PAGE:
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PowerColor R9 290X OC Review

ccokeman    -   November 4, 2013
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PowerColor R9 290X OC Closer Look:

PowerColor's R9 290X OC is built off the reference design from AMD. As such it is equipped with a reference cooling solution and is for all intents and purposes a reference card. As a full size card the R9 290X OC measures just under 11 inches in length. At this size fitting the card into just about any mid tower chassis and even some of the high end SFF designs is possible. Standard for the form factor, the card will occupy up to two slots worth of space in the chassis while only physically occupying a single 16x PCIe 3.0 slot. PowerColor's logo occupies the hub on the centrifugal fan and is the only company logo on the card. Visually the R9 290X OC is more appealing than many of the last high end cards from AMD and its partners. There is something in the design that just screams look at me! And not in a train wreck kind of way! The back side of the card shows plenty of surface mount components without much else but the X bracket that holds the vapor chamber-based cooling solution in place.

 

 

 

 

 

 

 

 

 

 

 

 

 

 

 

Display connectivity includes a pair of DVI ports, a single HDMI port and a single full size DisplayPort 1.2 port that allows support for up to a six panel Eyefinity configuration using all of the available display outputs coupled with an MST hub. What's interesting is that AMD finally got rid of the need for an absurd number of adapers by setting up the display outputs so that in a three monitor Eyefinity setup you can use any combination of three ports to feed the monitors. No more active adapters will be needed. The bulk of the thermal load is discharged through the opening in the I/O plate above the DisplayPort and HDMI ports. The back side of the card features an interesting configuration with a series of air inlets to feed the fan when running in a Crossfire configuration with up to four cards should your motherboard support it. This seems like a novel approach but brings to mind some questions of how much noise does this create?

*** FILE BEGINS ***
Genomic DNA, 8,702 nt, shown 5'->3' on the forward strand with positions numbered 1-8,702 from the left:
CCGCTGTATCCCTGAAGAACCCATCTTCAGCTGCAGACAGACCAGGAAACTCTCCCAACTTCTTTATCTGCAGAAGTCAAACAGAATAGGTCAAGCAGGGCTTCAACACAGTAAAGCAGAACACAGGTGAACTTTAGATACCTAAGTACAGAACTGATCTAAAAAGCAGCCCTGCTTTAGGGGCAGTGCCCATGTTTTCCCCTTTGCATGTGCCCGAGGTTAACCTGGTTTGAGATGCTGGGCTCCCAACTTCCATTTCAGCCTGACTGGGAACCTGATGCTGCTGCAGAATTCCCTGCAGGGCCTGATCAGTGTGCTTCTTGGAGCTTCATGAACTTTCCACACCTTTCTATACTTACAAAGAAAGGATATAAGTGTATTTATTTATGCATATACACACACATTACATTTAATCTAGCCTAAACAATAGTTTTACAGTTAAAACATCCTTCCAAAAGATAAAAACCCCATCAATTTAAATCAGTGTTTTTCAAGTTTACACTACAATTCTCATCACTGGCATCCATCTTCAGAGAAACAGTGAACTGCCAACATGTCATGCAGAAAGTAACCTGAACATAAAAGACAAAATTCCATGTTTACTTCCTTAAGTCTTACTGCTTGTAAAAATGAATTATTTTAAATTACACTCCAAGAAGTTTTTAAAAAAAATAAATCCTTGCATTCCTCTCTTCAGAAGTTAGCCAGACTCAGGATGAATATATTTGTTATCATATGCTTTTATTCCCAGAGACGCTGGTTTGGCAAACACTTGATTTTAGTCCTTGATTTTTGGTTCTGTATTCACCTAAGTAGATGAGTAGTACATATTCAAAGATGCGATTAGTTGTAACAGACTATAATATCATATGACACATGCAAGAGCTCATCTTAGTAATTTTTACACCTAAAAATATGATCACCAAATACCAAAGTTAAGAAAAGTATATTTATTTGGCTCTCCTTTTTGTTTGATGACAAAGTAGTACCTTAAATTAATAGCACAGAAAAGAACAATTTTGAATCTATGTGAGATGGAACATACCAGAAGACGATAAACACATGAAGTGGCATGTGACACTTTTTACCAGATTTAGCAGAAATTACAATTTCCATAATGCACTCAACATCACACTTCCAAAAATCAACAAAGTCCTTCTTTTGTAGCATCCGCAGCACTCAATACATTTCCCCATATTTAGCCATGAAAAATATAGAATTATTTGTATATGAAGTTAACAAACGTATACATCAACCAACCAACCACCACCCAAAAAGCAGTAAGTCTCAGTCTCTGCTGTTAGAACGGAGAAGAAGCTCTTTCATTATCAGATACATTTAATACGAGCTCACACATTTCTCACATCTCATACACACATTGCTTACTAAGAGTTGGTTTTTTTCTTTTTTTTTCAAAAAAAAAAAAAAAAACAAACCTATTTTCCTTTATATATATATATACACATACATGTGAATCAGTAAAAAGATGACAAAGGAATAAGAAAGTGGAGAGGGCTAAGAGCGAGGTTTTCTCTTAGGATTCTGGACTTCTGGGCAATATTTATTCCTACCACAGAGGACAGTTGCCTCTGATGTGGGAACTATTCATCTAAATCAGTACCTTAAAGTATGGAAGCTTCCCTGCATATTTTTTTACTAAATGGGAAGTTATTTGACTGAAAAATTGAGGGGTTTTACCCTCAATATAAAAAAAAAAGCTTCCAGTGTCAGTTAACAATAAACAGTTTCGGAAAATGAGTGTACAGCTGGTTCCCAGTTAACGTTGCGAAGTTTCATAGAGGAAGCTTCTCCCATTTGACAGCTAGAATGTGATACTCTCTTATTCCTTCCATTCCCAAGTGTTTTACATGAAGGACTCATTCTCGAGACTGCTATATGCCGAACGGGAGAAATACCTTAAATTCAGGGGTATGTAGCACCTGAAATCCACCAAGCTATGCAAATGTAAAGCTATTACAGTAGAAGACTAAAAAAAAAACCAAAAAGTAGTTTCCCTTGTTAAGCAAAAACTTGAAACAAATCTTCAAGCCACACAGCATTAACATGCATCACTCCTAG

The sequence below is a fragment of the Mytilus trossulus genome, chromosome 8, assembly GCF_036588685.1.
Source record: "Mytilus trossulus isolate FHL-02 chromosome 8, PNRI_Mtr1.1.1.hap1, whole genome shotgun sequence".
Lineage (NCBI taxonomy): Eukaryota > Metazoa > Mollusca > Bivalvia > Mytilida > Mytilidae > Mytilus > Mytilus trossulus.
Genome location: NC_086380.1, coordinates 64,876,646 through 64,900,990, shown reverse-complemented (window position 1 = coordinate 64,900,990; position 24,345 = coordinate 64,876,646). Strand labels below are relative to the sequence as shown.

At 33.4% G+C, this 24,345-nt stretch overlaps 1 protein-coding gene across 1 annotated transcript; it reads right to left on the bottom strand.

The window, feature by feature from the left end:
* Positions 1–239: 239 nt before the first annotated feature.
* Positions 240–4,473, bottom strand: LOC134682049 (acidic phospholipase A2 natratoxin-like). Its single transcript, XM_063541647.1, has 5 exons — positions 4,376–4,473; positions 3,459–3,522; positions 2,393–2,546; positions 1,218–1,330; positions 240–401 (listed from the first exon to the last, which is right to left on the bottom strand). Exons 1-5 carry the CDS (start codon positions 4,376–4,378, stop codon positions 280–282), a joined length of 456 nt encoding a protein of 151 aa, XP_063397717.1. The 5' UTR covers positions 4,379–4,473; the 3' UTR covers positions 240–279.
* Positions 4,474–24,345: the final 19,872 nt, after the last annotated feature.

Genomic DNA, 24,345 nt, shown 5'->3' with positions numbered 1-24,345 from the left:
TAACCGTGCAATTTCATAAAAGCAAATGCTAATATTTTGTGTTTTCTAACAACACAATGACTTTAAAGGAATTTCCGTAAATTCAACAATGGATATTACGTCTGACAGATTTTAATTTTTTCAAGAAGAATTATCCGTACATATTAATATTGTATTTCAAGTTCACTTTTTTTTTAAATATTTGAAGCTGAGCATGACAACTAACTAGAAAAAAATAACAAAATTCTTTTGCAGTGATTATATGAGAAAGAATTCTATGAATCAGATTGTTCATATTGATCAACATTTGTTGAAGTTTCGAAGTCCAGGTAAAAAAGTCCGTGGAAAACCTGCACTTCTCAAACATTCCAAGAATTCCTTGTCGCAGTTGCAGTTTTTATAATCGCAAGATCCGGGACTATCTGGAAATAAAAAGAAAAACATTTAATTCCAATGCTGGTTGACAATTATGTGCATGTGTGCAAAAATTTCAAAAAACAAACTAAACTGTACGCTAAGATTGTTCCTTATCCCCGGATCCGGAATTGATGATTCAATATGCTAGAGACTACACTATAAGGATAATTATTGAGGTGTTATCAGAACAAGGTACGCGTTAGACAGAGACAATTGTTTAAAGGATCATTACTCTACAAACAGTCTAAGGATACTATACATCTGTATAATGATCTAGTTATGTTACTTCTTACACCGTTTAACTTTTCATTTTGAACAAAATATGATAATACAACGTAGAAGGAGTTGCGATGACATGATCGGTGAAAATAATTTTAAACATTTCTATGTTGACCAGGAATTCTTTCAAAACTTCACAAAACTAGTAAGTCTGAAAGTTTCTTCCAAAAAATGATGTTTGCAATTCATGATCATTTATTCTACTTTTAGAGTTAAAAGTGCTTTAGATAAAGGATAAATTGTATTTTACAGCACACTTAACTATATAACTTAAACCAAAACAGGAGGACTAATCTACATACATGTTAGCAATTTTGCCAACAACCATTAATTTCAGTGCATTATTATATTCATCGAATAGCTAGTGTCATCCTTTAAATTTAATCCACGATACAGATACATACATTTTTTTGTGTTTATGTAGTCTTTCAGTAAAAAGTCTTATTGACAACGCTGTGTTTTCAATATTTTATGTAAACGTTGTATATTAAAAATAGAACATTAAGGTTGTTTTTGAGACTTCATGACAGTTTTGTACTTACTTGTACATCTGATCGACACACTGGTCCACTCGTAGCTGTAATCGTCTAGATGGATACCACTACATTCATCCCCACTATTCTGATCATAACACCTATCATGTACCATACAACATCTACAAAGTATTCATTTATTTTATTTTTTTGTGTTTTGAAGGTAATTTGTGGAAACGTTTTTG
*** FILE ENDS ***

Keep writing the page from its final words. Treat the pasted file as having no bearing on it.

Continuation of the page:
Auxiliary power is supplied to the R9 290X OC by way of a single 6-pin and single 8-pin PCIe power connection providing an additional 225W on top of the 75W supplied by the 16x PCIe slot for a total of 300W. The recommended power supply of 750W shows that you will need a beefy power supply to keep the R9 290X fed. When overclocked we used right up to that 300W commitment. A major change in how Crossfire connectivity is handled occurs with the R9 290X. No longer will an external bridge connection or dongle be needed, as the communication through the PCIe slots can be accomplished without introducing added latency to the equation. Ever since I had a pair of X1900XT cards with an external dongle and a required "master" card to complete the set I have waited for this solution to arrive. Let's hope it works as well or better than the current solution. Just behind where the Crossfire bridge connections were is a two position switch that in the past has been used to mange clock speed profiles. But on the R9 290X it toggles between Quiet mode and Uber mode. In Quiet mode the card uses all of the PowerTune tuning to keep the card as quiet as possible without exceeding the thermal limits, while Uber mode is a relaxed version that allows a higher maximum fan speed.

 

 

Peeling the shroud off the card we can see the large vapor chamber cooling solution and centrifugal fan used to cool the massive die and power circuit on the R9 290X OC. Removing the large aluminum heat sink used to cool the VRM and memory ICs from the PCB gets us down and dirty with the PCB. At the rear of the card is the six phase power circuit controlled by a new SVI2 interface. This new controller offers more granularity with 255 voltage 6.25mv steps between 0 and 1.55v.

 

 

 

 

The cooling for this R9 290X from PowerColor is the reference cooling solution. Similar designs in the past have been rated to disperse up to 400 watts of thermal loading. The design is a hybrid vapor chamber design that uses a massive vapor chamber that is covered by the aluminum fin array. The fins are oriented to allow airflow through the heat sink and out through the I/O plate. The all too familiar squirrel cage fan is used to push air through the card and comes with all of the baggage associated with a reference cooling solution. The vapor chamber is attached to an aluminum plate that is used to manage the heat load from the VRM circuit and 4GB of GDDR5 memory.

 

 

AMD's newest GPU is built starting with a Hawaii core built on TSMC's 28nm process. The Hawaii core is an improvement to AMD's Graphics Core Next architecture equipped with up to 44 compute units, four geometry porcessors, and 1MB of shared L2 read/write cache. By using the 28nm process and packing 6.2 billion transistors into the 1.24x bigger 438 mm2 die you have one seriously big chip. Inside the die are 2816 streaming processors,176 texture units, 64 ROPs, and a 512-bit memory controller to increase bandwidth up to 320GB/s using the 4GB of GDDR5. The standard clock speed for the GCN core is 1GHz, but PowerColor adds a little tune to the mix with a bump in clock speed to 1030MHz while the GDDR5 memory on this sample is rated to run at 1250MHz or 5000MHz effective. Elpida memory ICs rated to run at up to 1500MHz or 6000MHz effective are used to allow some overclocking headroom.

 

 

The new GCN architecture and general specifications lead us to the fact that this card could be the one that pushes AMD back up to the top of the GPU performance heap. Let's see if all the numbers play out in the end with killer performance.




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